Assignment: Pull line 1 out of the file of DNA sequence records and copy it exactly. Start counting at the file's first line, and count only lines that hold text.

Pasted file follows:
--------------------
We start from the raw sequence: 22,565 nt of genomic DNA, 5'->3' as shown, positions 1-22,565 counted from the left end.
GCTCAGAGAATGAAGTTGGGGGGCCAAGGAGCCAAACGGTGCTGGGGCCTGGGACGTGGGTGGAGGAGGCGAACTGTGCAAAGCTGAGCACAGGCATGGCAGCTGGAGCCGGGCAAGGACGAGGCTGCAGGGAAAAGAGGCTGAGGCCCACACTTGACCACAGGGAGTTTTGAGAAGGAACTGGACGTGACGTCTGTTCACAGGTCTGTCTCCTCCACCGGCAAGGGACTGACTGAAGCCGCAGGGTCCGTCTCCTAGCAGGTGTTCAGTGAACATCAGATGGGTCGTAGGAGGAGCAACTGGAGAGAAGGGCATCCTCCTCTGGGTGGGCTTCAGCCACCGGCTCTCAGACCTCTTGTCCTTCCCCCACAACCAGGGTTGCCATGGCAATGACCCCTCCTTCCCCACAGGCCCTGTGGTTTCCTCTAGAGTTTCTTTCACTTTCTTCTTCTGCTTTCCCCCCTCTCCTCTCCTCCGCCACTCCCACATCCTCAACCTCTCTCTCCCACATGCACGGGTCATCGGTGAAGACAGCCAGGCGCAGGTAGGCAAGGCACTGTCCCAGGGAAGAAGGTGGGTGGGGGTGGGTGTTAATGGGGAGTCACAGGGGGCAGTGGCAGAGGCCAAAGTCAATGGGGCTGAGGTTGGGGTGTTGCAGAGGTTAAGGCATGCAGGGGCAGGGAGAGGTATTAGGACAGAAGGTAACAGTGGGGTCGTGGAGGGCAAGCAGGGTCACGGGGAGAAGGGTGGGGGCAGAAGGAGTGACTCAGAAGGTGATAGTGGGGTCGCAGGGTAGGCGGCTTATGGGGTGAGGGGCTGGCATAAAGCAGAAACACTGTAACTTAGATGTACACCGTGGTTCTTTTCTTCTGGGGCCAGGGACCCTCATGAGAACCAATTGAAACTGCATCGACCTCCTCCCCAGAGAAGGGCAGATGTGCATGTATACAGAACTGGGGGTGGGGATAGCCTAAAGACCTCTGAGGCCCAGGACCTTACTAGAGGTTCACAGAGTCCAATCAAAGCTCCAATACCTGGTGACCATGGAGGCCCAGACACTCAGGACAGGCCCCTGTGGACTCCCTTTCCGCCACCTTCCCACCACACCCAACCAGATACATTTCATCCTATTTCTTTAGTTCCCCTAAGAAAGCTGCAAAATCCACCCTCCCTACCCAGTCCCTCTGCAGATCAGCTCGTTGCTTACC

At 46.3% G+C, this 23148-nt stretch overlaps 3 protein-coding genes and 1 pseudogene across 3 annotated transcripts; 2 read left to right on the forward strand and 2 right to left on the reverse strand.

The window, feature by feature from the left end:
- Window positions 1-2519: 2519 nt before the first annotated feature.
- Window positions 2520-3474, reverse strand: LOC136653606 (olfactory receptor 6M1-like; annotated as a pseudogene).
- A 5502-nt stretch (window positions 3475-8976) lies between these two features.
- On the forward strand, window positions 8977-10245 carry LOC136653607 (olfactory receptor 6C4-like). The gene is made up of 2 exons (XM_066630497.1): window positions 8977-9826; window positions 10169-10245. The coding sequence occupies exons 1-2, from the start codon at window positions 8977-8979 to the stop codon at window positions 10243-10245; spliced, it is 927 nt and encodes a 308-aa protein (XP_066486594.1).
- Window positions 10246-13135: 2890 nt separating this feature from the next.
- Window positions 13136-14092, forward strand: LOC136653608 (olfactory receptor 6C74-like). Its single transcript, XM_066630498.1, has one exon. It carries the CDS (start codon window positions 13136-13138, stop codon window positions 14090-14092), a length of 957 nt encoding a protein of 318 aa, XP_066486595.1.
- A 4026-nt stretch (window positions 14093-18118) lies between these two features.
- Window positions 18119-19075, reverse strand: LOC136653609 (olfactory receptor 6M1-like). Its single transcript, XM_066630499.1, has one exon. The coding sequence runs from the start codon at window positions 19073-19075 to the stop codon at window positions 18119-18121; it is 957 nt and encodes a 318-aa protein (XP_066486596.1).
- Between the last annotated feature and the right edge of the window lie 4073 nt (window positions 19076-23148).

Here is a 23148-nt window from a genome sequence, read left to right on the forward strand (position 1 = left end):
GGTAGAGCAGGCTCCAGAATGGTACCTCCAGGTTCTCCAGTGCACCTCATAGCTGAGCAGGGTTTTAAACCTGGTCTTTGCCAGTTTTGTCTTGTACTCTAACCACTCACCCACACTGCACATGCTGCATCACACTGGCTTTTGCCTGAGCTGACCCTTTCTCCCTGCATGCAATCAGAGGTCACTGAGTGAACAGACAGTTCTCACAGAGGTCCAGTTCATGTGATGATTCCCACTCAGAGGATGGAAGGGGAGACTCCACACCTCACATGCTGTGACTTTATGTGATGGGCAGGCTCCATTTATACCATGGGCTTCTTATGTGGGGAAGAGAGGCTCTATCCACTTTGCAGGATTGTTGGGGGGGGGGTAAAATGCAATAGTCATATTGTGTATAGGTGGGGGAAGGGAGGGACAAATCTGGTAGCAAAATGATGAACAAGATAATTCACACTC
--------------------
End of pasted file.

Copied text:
We start from the raw sequence: 22,565 nt of genomic DNA, 5'->3' as shown, positions 1-22,565 counted from the left end.